The rate at which temperature decreases with altitude is called the environmental lapse rate. This rate is highly variable influenced by atmospheric stability, predominate wind flow, and reflectivity of the surface such as snow and vegetation cover. An average environmental lapse rate is 3.3 Fahrenheit degrees per 1000 feet. In a wet stable atmosphere, it is near 2F degrees and in a dry an atmosphere it is 5 Fahrenheit degrees per 1000 feet. In the Grand Canyon it is nearly 5000’ difference between the rim and river and the temperature difference can be 30 degrees warmer at the river, exceeding the dry lapse rate when you factor in radiant heat and thermal mass at the bottom of the canyon.
In vigorous thunderstorm activity, especially with dry and high based cells one can see what’s called super adiabatic lapse rates where temperatures can cool as much as 15-20 Fahrenheit degrees per 1000 feet. In monsoonal weather in the San Juan Mountains the Rio Grande Valley can see 80 degrees and under a thunderstorm cell 4000 feet above at elevations of 12000 feet can see snow, even in July! This catches many unprepared hikers/backpackers off guard.
Temperature inversions are a common and almost daily occurrence in all mountain valleys in a stable atmosphere and light winds. In winter, cold high pressure entrenched in western valleys can mean extreme temperature inversions that last for days unbroken. In cold high pressure regimes the coldest and heaviest air settles into the lowest spots. Even on clear summer days, in a high elevation and sharply pronounced mountain valley it is often colder in the morning than it would be 1000-1500 feet up slope.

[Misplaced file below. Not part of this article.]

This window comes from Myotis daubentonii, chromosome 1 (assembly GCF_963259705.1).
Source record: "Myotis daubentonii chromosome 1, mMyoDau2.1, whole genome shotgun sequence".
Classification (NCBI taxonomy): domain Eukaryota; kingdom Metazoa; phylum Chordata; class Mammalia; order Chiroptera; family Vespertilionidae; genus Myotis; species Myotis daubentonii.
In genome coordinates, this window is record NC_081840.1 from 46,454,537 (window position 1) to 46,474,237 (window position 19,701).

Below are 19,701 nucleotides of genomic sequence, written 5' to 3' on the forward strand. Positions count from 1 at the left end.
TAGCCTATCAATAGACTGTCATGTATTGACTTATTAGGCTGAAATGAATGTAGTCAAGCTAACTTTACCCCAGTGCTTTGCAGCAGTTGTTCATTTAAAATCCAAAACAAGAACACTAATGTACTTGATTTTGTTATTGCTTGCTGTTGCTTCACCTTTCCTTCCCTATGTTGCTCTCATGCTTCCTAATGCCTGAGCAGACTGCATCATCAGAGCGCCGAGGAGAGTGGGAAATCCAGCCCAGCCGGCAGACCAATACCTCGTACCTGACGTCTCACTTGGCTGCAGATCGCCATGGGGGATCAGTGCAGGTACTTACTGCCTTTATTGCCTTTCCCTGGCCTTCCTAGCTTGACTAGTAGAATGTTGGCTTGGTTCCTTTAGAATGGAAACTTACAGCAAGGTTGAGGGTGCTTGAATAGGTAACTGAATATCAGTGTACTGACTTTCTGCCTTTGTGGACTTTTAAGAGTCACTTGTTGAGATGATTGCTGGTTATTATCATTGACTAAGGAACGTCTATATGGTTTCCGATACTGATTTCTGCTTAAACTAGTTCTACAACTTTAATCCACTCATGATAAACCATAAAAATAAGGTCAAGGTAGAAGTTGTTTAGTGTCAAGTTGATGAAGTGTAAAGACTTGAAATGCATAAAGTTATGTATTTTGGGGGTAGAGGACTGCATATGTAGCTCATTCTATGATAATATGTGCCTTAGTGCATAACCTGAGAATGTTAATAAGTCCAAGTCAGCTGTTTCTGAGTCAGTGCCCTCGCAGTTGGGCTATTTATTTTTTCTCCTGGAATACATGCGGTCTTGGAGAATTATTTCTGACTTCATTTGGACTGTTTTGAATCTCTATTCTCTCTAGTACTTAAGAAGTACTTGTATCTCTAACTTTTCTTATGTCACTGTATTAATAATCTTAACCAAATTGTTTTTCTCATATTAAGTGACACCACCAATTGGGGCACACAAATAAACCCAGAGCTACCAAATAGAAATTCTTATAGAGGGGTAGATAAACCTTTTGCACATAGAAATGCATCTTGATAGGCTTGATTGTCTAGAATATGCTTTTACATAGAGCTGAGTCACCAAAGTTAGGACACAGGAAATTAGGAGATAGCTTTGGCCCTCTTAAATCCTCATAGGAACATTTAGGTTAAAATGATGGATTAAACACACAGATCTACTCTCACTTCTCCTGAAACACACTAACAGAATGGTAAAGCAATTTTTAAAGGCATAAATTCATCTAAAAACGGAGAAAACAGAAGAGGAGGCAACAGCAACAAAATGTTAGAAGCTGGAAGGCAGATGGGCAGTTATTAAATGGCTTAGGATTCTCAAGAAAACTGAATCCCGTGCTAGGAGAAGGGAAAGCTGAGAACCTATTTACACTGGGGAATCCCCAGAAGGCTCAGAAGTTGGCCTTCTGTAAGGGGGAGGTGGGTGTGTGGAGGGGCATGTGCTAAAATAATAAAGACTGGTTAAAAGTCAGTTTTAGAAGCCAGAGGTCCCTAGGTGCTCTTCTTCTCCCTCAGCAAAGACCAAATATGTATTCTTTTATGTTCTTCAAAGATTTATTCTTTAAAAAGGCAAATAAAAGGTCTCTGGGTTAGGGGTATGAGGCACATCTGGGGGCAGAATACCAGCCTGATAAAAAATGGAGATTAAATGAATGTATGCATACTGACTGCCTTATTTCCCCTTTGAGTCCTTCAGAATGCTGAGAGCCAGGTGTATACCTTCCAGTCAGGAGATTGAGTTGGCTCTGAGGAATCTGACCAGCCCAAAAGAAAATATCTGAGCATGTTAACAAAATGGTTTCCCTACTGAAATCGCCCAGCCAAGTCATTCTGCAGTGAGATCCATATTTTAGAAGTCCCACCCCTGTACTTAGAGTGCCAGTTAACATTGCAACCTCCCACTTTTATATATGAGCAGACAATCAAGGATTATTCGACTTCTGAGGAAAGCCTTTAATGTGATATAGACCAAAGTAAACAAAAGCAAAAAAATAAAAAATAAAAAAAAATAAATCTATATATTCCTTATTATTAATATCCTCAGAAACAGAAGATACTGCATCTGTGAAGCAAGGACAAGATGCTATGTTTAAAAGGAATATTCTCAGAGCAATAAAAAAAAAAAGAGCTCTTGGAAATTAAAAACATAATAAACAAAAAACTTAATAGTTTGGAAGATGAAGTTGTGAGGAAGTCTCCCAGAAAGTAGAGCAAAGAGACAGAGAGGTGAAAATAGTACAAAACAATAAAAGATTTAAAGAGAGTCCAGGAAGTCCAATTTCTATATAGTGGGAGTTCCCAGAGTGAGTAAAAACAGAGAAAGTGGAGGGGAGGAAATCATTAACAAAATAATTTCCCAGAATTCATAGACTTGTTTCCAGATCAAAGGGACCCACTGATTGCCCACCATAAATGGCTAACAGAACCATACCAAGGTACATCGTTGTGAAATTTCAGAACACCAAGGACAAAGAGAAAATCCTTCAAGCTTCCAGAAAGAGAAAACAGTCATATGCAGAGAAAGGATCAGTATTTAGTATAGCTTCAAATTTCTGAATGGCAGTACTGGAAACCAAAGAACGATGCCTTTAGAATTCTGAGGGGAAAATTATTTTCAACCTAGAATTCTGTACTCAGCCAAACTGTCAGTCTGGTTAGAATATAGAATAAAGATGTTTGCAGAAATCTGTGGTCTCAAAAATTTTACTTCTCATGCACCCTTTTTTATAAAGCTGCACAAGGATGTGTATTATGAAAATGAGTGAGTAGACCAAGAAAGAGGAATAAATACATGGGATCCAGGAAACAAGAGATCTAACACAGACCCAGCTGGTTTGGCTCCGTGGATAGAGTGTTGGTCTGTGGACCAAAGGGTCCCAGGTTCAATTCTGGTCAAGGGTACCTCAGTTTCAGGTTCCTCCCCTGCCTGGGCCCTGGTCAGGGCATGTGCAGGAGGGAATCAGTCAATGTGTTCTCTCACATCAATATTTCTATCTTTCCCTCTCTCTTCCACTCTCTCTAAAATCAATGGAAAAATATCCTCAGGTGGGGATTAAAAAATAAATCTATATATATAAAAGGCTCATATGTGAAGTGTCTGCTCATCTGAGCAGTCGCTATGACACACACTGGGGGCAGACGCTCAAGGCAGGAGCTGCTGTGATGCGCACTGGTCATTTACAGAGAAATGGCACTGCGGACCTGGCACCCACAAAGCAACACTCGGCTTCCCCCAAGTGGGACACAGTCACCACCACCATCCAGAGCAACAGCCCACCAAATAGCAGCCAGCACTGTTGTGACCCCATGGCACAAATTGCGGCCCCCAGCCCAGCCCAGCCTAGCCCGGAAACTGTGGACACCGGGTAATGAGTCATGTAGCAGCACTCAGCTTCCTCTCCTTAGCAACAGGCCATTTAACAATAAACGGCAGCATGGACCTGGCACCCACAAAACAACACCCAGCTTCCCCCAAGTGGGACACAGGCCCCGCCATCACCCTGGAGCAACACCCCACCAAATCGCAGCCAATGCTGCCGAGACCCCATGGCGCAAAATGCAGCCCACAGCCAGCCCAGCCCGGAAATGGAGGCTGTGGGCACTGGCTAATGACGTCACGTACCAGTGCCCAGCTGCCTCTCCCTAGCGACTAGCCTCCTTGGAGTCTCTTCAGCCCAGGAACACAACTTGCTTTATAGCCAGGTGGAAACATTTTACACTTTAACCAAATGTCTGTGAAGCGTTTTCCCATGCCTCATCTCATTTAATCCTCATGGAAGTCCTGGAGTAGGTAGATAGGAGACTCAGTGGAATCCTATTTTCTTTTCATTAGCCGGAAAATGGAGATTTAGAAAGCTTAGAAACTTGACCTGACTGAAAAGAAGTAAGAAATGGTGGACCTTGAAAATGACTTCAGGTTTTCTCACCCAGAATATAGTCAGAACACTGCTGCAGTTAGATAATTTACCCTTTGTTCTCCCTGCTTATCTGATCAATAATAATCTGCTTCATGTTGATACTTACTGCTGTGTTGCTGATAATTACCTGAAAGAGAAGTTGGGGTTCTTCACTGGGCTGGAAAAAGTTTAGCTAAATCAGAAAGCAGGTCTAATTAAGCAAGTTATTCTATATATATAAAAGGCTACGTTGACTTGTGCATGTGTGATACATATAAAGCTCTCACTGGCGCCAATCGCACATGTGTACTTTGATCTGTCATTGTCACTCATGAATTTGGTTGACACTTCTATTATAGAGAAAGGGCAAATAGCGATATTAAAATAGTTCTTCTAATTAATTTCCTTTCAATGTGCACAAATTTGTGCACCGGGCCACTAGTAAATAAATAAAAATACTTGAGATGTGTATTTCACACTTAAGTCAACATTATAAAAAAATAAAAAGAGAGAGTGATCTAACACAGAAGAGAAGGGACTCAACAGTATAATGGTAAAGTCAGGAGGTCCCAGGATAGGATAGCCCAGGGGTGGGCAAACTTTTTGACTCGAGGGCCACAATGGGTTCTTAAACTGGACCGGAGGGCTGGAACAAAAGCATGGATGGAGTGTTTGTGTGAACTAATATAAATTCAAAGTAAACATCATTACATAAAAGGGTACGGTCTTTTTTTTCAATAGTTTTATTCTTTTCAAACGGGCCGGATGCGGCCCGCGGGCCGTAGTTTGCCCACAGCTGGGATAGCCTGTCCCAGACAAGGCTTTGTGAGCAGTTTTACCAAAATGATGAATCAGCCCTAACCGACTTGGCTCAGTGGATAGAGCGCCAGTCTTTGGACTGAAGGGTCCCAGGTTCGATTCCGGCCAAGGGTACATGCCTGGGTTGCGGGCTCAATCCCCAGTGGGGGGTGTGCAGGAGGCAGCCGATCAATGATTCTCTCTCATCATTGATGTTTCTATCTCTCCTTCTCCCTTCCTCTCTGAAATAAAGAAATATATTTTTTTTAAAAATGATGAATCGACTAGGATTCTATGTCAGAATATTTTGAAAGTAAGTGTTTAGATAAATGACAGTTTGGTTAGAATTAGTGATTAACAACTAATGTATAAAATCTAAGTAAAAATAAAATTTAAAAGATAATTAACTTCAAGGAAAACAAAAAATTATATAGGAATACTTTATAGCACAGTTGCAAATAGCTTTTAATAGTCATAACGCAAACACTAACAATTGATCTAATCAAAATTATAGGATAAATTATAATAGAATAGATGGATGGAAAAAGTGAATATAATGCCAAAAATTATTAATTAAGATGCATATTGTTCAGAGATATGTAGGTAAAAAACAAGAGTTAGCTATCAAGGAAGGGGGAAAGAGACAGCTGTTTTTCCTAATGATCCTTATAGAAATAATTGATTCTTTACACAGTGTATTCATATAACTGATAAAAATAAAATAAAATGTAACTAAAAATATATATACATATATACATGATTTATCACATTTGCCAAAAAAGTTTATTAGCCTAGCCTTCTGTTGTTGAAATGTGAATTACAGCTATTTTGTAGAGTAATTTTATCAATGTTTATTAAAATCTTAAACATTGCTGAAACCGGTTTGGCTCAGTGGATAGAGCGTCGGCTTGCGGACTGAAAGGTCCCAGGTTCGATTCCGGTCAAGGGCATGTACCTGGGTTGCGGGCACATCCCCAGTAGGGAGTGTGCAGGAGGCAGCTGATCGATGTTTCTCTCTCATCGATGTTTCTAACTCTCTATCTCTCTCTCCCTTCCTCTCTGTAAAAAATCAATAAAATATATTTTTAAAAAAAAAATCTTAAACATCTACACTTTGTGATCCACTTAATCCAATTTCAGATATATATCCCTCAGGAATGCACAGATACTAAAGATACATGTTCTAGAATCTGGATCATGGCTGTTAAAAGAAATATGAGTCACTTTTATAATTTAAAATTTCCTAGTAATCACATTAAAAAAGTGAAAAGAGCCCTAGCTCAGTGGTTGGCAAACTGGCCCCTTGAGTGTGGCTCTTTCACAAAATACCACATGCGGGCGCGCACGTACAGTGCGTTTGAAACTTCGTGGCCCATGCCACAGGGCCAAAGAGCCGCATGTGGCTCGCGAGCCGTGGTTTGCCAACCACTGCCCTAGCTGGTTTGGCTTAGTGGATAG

The presence of fog and low clouds in a valley signify small temperature falls with height and even warming. For example it is common to see warmer and more pleasant air on the ski slopes above Park City than you see in town under high pressure patterns. Arctic high pressure that plows into the front range of the Rockies often means nicer conditions on Continental Divide ski areas than in Denver, Ft. Collins and other areas on the high plains.
Vigorous cumulus cloud presence over a high plateau or mountain peaks means a steeper lapse rate and stronger cooling with elevation than the standard 3F degrees per 1000’. If you are hiking into the mountains and there is near zero cumulus cloud development in the afternoon, chances are the environmental cooling with elevation is not as steep as normal.
Wind: If you stand at the edge of a whitewater river or creek, the direction of the current is clearly defined. However if you look more closely you will find that the direction of flow below rocks and in eddies can be 180 degrees opposite from the prevailing current. Keep in mind that atmospheric currents behave similarly. Surface winds are frequently from a different direction than winds aloft. If clouds are present it’s better to determine the prevailing wind flow aloft. That will give you more useful information about where weather might come from more so than surface winds. Wind is directly connected to pressure and thermal contrast.
Moving air is created by pressure differential and blows from high pressure to low pressure. This is the pressure gradient. If you are good at reading topo maps then reading surface weather maps will be easy. Surface pressure maps show us highs, lows, ridges and troughs. Instead of contour lines of equal elevation on a topo map, a surface weather map consists of isobars-lines of equal pressure. Stronger winds exist where lines are close together.
Winds spiral clockwise (anticyclonic) out of high pressure and spiral counterclockwise (cyclonic) into low pressure. This is opposite in the southern hemisphere. This ideal flow pattern only exists over large areas of even terrain with minimal friction like oceans and the Great Plains and Prairie. In complex terrain, the friction coefficient changes things drastically and wind direction can be strait across isobars much like a skier going strait down the fall line. Winds can accelerate through passes and at openings of canyons and valleys. A common mountain wind pattern is a Chinook wind where winds accelerate and warm by compression when flowing downhill.